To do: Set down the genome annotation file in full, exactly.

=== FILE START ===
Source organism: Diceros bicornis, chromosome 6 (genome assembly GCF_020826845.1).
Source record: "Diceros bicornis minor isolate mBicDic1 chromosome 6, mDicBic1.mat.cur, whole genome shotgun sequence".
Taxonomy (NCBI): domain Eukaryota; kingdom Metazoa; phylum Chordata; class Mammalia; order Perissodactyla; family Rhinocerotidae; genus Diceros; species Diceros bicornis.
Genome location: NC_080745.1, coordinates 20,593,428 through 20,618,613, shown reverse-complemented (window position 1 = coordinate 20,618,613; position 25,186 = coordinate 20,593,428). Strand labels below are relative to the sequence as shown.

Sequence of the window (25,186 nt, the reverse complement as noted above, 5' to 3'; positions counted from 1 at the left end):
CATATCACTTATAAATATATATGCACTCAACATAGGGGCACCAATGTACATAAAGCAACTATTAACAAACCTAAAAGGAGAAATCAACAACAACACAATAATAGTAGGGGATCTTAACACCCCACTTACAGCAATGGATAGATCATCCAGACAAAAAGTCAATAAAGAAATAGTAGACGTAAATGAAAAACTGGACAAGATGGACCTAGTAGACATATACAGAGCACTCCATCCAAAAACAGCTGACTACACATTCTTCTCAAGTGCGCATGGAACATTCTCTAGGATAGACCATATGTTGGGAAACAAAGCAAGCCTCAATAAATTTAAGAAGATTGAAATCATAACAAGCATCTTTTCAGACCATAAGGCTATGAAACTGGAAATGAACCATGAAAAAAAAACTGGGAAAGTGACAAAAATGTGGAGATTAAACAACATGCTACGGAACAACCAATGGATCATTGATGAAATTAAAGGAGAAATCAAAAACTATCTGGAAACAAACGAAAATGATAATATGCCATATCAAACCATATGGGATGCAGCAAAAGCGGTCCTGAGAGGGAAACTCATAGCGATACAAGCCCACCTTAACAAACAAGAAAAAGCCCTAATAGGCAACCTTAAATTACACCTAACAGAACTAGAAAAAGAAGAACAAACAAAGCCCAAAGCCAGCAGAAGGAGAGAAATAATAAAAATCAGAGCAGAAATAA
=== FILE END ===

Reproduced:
Source organism: Diceros bicornis, chromosome 6 (genome assembly GCF_020826845.1).
Source record: "Diceros bicornis minor isolate mBicDic1 chromosome 6, mDicBic1.mat.cur, whole genome shotgun sequence".
Taxonomy (NCBI): domain Eukaryota; kingdom Metazoa; phylum Chordata; class Mammalia; order Perissodactyla; family Rhinocerotidae; genus Diceros; species Diceros bicornis.
Genome location: NC_080745.1, coordinates 20,593,428 through 20,618,613, shown reverse-complemented (window position 1 = coordinate 20,618,613; position 25,186 = coordinate 20,593,428). Strand labels below are relative to the sequence as shown.

Sequence of the window (25,186 nt, the reverse complement as noted above, 5' to 3'; positions counted from 1 at the left end):
CATATCACTTATAAATATATATGCACTCAACATAGGGGCACCAATGTACATAAAGCAACTATTAACAAACCTAAAAGGAGAAATCAACAACAACACAATAATAGTAGGGGATCTTAACACCCCACTTACAGCAATGGATAGATCATCCAGACAAAAAGTCAATAAAGAAATAGTAGACGTAAATGAAAAACTGGACAAGATGGACCTAGTAGACATATACAGAGCACTCCATCCAAAAACAGCTGACTACACATTCTTCTCAAGTGCGCATGGAACATTCTCTAGGATAGACCATATGTTGGGAAACAAAGCAAGCCTCAATAAATTTAAGAAGATTGAAATCATAACAAGCATCTTTTCAGACCATAAGGCTATGAAACTGGAAATGAACCATGAAAAAAAAACTGGGAAAGTGACAAAAATGTGGAGATTAAACAACATGCTACGGAACAACCAATGGATCATTGATGAAATTAAAGGAGAAATCAAAAACTATCTGGAAACAAACGAAAATGATAATATGCCATATCAAACCATATGGGATGCAGCAAAAGCGGTCCTGAGAGGGAAACTCATAGCGATACAAGCCCACCTTAACAAACAAGAAAAAGCCCTAATAGGCAACCTTAAATTACACCTAACAGAACTAGAAAAAGAAGAACAAACAAAGCCCAAAGCCAGCAGAAGGAGAGAAATAATAAAAATCAGAGCAGAAATAA